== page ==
Dear Savvy,

Almost every job site I visit mentions how important it is to follow up a job application with a phone call. I have made a couple and feel like nothing came of them. I think the theory is to show employers that you are excited about the opportunity, but most simply confirm receipt of the application through a secretary. There are also a lot of job postings that don't want phone calls at all.

If I want to make one of these phone calls, what can I say to help the employer understand that I am at least a good candidate to interview? (I am entry-level and am worried that what experience/knowledge I do have doesn't come across through my resume or my carefully-crafted cover letters.) What else is there to say other than "I'm calling to check on the status of my application"? (On most of the sites I use, anyway, you can check the status online yourself.) And if they say not to call, is it OK to call anyway?

Thanks so much. All those sites that mention how important it is to make these calls never tell what to say in them!

Dear Reader,

This question couldn't be more relevant considering the current job market and how hard it can be to get your foot in the door! We only get a few chances to make an impression on a potential employer before an interview, so my first suggestion is to put ample time into crafting, editing and proofing your resume and writing a convincing cover letter. You may fear your experience and knowledge don't come across on paper, but it's safe to assume everyone else applying for the position has the same anxiety. Keep your resume concise and include any leadership positions you have held outside of work to pad your experience. If there's an option to include a letter of recommendation ask your former employer, professor or adviser to speak for your skills.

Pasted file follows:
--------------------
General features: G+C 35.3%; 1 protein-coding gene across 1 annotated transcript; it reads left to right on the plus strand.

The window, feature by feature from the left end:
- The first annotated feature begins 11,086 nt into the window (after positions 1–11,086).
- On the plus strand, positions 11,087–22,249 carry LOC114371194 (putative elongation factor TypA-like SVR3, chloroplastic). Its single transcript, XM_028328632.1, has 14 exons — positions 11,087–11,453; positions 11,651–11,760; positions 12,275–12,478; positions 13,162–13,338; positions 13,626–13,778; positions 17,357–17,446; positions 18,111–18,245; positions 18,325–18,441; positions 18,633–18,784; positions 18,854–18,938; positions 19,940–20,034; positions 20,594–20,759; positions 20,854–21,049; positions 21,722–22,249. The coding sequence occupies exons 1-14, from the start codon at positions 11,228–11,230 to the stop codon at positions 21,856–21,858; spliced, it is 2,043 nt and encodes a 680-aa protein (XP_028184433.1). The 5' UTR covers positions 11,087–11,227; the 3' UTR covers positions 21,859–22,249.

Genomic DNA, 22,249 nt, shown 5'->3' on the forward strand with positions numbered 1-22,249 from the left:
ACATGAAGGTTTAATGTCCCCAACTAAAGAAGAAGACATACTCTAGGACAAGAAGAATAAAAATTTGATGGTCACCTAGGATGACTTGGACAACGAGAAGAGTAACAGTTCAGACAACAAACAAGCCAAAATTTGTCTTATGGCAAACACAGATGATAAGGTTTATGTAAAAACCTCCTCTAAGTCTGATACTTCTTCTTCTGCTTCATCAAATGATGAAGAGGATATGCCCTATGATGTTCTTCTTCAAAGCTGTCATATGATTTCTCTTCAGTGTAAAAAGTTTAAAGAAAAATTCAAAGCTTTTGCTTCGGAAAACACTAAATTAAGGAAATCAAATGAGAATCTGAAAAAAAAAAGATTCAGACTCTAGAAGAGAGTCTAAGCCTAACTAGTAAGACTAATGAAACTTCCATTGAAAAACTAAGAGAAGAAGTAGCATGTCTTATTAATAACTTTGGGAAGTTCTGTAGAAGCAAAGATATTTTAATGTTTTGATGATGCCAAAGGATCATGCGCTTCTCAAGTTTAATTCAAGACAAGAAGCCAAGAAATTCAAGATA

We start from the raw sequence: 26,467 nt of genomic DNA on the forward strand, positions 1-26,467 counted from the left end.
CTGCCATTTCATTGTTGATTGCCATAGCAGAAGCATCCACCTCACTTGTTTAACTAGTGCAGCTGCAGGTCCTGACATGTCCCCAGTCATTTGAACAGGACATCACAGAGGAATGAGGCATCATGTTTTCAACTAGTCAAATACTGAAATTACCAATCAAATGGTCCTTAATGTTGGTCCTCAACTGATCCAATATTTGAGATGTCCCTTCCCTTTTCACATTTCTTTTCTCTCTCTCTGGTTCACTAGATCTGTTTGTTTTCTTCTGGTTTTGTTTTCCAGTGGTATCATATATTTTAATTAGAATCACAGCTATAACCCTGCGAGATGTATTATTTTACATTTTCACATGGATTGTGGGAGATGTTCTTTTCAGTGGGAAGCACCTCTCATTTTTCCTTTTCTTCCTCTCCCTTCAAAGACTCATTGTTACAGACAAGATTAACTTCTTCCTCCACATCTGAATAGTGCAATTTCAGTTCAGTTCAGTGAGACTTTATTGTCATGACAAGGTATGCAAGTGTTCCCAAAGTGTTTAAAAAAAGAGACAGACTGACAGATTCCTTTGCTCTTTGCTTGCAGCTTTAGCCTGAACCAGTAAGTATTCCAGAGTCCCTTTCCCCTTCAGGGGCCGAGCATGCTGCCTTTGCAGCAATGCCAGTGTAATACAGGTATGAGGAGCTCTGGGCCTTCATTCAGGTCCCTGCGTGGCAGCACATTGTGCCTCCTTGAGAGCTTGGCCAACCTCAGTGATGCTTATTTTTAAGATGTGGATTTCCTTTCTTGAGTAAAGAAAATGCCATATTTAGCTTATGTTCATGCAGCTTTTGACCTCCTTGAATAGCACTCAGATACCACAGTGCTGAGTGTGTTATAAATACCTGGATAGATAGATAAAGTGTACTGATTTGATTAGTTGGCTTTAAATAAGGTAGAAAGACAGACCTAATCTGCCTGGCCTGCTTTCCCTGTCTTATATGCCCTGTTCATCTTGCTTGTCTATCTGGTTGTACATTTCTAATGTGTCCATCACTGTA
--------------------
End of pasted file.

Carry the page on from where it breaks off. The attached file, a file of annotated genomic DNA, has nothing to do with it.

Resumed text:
When it comes to picking up the phone, you have to make a judgment call based on the company. If the job listing included a contact phone number, it's perfectly reasonable for you to call to inquire about the status of your application—once. Call during business hours on a lower stress day of the week like Tuesday or Wednesday and plan what you will say in advance. Chances you will call the person in charge of hiring are slim, so be prepared to list the position title and don't feel like you have to express 30 reasons why you should be called back for an interview.

That being said, you mentioned most of the positions you applied for allow you to check your status online. Do not call if the job listing doesn't include a contact number or specifically says "no calls" or "email only." The person on the other end of the call will not be impressed with your Googling skills, and will be agitated you reached out when the listing advised against it. If you've applied electronically, it's appropriate to reach out via a short email after a week to express your continued interest in the position. Make sure to forward the chain that includes your resume and cover letter so it is clear you have already applied.

Once you do get the interview, I suggest following it up with a sincere handwritten thank-you note instead of a call.

Best of luck!

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